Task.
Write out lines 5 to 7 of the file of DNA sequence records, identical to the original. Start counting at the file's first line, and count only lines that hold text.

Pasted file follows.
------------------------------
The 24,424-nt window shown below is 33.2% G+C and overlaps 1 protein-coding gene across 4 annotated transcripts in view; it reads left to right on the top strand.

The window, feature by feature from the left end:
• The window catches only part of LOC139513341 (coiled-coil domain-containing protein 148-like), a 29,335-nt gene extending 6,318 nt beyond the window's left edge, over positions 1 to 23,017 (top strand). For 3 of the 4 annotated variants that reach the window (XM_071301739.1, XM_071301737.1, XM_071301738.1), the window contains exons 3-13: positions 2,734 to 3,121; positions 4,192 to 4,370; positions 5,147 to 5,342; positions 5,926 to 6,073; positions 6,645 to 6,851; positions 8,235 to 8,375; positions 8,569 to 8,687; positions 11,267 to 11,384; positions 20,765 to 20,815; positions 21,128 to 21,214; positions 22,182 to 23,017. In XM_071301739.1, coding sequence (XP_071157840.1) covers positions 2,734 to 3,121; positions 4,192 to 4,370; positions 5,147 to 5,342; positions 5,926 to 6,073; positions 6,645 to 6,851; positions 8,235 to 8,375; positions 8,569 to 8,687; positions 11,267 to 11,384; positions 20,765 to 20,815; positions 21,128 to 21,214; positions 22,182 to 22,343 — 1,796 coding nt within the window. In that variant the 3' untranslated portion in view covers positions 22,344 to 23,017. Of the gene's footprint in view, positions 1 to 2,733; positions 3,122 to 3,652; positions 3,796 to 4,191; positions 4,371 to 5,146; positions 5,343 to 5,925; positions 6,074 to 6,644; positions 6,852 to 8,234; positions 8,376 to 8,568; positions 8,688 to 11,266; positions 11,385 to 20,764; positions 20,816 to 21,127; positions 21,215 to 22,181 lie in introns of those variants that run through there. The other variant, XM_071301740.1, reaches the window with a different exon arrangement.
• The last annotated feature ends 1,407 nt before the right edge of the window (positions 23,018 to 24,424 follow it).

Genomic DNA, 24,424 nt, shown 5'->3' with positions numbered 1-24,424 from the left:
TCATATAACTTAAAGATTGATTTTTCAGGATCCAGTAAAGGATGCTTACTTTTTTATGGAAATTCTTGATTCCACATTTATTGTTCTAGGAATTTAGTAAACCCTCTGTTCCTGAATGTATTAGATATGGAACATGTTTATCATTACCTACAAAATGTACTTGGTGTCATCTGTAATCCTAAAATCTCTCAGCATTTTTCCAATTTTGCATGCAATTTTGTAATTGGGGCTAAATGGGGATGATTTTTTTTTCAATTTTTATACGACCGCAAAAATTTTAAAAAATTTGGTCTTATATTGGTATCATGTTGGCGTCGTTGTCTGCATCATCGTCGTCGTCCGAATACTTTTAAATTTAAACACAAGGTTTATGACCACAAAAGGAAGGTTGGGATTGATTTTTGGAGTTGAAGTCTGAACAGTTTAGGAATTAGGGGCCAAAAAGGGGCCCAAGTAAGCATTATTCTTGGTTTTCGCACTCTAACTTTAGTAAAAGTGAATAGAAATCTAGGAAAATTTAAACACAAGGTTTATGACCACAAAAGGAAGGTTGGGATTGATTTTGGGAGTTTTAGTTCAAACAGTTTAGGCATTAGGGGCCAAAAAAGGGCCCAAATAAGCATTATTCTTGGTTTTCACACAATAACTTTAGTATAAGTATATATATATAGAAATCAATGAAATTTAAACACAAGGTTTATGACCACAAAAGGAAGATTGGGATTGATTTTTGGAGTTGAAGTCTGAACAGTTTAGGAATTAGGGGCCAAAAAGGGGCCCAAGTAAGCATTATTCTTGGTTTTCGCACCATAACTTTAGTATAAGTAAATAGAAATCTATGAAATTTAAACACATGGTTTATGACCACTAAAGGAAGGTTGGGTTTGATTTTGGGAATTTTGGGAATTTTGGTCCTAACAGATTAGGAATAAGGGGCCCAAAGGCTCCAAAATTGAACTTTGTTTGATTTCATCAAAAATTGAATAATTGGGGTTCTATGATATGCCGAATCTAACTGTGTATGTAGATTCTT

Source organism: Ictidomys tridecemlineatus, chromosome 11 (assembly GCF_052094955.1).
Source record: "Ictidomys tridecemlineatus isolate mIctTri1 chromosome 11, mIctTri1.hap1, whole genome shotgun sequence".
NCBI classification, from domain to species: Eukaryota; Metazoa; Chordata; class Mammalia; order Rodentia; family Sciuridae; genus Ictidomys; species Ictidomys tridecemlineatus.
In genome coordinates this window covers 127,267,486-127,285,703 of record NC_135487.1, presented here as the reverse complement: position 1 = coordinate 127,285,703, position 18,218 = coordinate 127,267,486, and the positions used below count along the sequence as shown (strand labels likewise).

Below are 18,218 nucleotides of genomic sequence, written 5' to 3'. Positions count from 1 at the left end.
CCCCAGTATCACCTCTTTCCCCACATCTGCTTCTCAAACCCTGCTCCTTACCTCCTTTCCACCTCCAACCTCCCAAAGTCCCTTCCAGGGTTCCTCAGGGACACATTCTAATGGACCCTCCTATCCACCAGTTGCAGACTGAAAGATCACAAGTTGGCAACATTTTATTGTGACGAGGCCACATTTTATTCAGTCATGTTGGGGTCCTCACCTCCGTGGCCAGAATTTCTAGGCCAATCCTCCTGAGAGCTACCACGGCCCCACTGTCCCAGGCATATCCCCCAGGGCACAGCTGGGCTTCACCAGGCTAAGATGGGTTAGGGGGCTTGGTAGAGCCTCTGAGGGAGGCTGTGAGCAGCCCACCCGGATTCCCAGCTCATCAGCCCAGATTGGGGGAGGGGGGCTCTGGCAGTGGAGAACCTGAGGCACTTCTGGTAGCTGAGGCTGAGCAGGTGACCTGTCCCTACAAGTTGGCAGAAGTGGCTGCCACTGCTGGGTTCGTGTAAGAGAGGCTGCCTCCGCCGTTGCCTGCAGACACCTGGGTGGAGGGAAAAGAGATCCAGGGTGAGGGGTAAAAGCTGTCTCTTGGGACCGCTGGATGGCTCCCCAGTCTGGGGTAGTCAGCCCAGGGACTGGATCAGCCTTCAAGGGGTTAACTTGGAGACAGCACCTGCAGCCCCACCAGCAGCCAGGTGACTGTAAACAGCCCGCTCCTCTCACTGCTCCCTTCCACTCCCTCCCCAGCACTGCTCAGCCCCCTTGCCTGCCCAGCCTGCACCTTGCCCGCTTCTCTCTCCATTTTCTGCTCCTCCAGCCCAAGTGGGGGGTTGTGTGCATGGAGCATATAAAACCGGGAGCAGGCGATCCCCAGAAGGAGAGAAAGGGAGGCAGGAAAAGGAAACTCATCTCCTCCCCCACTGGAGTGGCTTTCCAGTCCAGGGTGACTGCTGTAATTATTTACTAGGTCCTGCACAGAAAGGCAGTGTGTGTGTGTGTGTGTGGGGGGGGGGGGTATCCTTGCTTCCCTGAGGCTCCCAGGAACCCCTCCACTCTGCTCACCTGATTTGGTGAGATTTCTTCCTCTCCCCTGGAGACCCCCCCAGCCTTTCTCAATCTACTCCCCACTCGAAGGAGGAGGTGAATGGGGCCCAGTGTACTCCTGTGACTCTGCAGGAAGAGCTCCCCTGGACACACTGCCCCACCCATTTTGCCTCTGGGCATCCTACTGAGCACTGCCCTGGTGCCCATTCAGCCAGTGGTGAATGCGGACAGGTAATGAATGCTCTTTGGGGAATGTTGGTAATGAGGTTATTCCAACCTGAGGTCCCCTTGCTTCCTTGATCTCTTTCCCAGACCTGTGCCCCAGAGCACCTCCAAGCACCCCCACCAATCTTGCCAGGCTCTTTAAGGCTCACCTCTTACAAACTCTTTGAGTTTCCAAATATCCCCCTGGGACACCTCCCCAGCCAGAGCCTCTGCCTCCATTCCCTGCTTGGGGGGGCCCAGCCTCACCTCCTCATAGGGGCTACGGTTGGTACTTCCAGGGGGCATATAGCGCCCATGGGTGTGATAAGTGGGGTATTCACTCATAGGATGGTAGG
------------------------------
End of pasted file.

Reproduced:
Genomic DNA, 24,424 nt, shown 5'->3' with positions numbered 1-24,424 from the left:
TCATATAACTTAAAGATTGATTTTTCAGGATCCAGTAAAGGATGCTTACTTTTTTATGGAAATTCTTGATTCCACATTTATTGTTCTAGGAATTTAGTAAACCCTCTGTTCCTGAATGTATTAGATATGGAACATGTTTATCATTACCTACAAAATGTACTTGGTGTCATCTGTAATCCTAAAATCTCTCAGCATTTTTCCAATTTTGCATGCAATTTTGTAATTGGGGCTAAATGGGGATGATTTTTTTTTCAATTTTTATACGACCGCAAAAATTTTAAAAAATTTGGTCTTATATTGGTATCATGTTGGCGTCGTTGTCTGCATCATCGTCGTCGTCCGAATACTTTTAAATTTAAACACAAGGTTTATGACCACAAAAGGAAGGTTGGGATTGATTTTTGGAGTTGAAGTCTGAACAGTTTAGGAATTAGGGGCCAAAAAGGGGCCCAAGTAAGCATTATTCTTGGTTTTCGCACTCTAACTTTAGTAAAAGTGAATAGAAATCTAGGAAAATTTAAACACAAGGTTTATGACCACAAAAGGAAGGTTGGGATTGATTTTGGGAGTTTTAGTTCAAACAGTTTAGGCATTAGGGGCCAAAAAAGGGCCCAAATAAGCATTATTCTTGGTTTTCACACAATAACTTTAGTATAAGTATATATATATAGAAATCAATGAAATTTAAACACAAGGTTTATGACCACAAAAGGAAGATTGGGATTGATTTTTGGAGTTGAAGTCTGAACAGTTTAGGAATTAGGGGCCAAAAAGGGGCCCAAGTAAGCATTATTCTTGGTTTTCGCACCATAACTTTAGTATAAGTAAATAGAAATCTATGAAATTTAAACACATGGTTTATGACCACTAAAGGAAGGTTGGGTTTGATTTTGGGAATTTTGGGAATTTTGGTCCTAACAGATTAGGAATAAGGGGCCCAAAGGCTCCAAAATTGAACTTTGTTTGATTTCATCAAAAATTGAATAATTGGGGTTCTATGATATGCCGAATCTAACTGTGTATGTAGATTCTT

Source organism: Ictidomys tridecemlineatus, chromosome 11 (assembly GCF_052094955.1).